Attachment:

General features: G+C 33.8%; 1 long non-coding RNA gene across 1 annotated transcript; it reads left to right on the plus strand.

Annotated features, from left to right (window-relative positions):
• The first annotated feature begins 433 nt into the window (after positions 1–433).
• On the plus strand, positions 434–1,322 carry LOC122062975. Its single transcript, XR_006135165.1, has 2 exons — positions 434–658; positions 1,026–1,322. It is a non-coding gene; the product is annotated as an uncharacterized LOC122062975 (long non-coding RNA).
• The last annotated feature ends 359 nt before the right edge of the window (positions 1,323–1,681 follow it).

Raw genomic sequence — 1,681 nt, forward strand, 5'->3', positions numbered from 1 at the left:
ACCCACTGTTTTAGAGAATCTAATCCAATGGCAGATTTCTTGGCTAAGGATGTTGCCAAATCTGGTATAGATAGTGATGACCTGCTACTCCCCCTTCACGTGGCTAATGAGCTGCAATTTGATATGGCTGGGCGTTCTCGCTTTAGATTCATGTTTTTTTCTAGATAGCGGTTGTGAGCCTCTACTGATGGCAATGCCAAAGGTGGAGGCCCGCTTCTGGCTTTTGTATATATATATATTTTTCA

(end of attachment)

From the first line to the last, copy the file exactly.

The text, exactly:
General features: G+C 33.8%; 1 long non-coding RNA gene across 1 annotated transcript; it reads left to right on the plus strand.

Annotated features, from left to right (window-relative positions):
• The first annotated feature begins 433 nt into the window (after positions 1–433).
• On the plus strand, positions 434–1,322 carry LOC122062975. Its single transcript, XR_006135165.1, has 2 exons — positions 434–658; positions 1,026–1,322. It is a non-coding gene; the product is annotated as an uncharacterized LOC122062975 (long non-coding RNA).
• The last annotated feature ends 359 nt before the right edge of the window (positions 1,323–1,681 follow it).

Raw genomic sequence — 1,681 nt, forward strand, 5'->3', positions numbered from 1 at the left:
ACCCACTGTTTTAGAGAATCTAATCCAATGGCAGATTTCTTGGCTAAGGATGTTGCCAAATCTGGTATAGATAGTGATGACCTGCTACTCCCCCTTCACGTGGCTAATGAGCTGCAATTTGATATGGCTGGGCGTTCTCGCTTTAGATTCATGTTTTTTTCTAGATAGCGGTTGTGAGCCTCTACTGATGGCAATGCCAAAGGTGGAGGCCCGCTTCTGGCTTTTGTATATATATATATTTTTCA